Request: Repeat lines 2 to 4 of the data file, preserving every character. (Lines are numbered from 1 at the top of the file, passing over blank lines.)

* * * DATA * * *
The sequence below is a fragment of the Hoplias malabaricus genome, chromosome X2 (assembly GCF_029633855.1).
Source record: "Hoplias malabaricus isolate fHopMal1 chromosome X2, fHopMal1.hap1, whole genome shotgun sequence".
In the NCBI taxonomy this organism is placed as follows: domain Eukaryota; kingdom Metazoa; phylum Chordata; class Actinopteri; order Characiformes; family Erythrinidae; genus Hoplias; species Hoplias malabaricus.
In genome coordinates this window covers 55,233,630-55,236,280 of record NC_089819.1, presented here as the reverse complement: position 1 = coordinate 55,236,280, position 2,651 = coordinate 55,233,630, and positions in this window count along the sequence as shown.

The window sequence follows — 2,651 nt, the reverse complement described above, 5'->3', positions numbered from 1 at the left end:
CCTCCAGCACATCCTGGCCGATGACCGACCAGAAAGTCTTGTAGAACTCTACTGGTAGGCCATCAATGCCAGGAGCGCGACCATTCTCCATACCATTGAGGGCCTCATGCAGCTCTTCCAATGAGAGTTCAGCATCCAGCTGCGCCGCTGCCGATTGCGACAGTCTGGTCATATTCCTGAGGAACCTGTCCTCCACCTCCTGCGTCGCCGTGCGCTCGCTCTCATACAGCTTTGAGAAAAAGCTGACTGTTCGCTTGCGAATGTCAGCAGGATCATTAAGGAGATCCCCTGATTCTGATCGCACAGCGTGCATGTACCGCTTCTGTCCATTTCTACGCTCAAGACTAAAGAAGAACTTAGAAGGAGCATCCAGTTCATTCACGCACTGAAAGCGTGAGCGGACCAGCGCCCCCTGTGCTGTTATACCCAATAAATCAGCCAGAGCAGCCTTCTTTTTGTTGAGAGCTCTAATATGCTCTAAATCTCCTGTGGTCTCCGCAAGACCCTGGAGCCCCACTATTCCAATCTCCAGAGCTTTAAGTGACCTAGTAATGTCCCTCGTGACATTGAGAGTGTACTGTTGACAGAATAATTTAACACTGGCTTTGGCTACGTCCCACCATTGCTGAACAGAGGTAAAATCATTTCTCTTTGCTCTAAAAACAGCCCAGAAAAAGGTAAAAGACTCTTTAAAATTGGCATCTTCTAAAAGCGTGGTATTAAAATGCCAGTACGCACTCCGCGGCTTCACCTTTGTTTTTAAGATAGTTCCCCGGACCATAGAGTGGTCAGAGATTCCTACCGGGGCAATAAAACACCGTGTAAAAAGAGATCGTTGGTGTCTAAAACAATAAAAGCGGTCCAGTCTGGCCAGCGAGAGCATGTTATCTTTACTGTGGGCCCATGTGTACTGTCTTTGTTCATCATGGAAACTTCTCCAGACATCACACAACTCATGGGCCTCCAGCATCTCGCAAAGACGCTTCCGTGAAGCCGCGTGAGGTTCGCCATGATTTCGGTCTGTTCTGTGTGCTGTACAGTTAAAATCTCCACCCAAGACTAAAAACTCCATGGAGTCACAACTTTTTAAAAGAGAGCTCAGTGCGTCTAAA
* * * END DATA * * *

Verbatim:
Source record: "Hoplias malabaricus isolate fHopMal1 chromosome X2, fHopMal1.hap1, whole genome shotgun sequence".
In the NCBI taxonomy this organism is placed as follows: domain Eukaryota; kingdom Metazoa; phylum Chordata; class Actinopteri; order Characiformes; family Erythrinidae; genus Hoplias; species Hoplias malabaricus.
In genome coordinates this window covers 55,233,630-55,236,280 of record NC_089819.1, presented here as the reverse complement: position 1 = coordinate 55,236,280, position 2,651 = coordinate 55,233,630, and positions in this window count along the sequence as shown.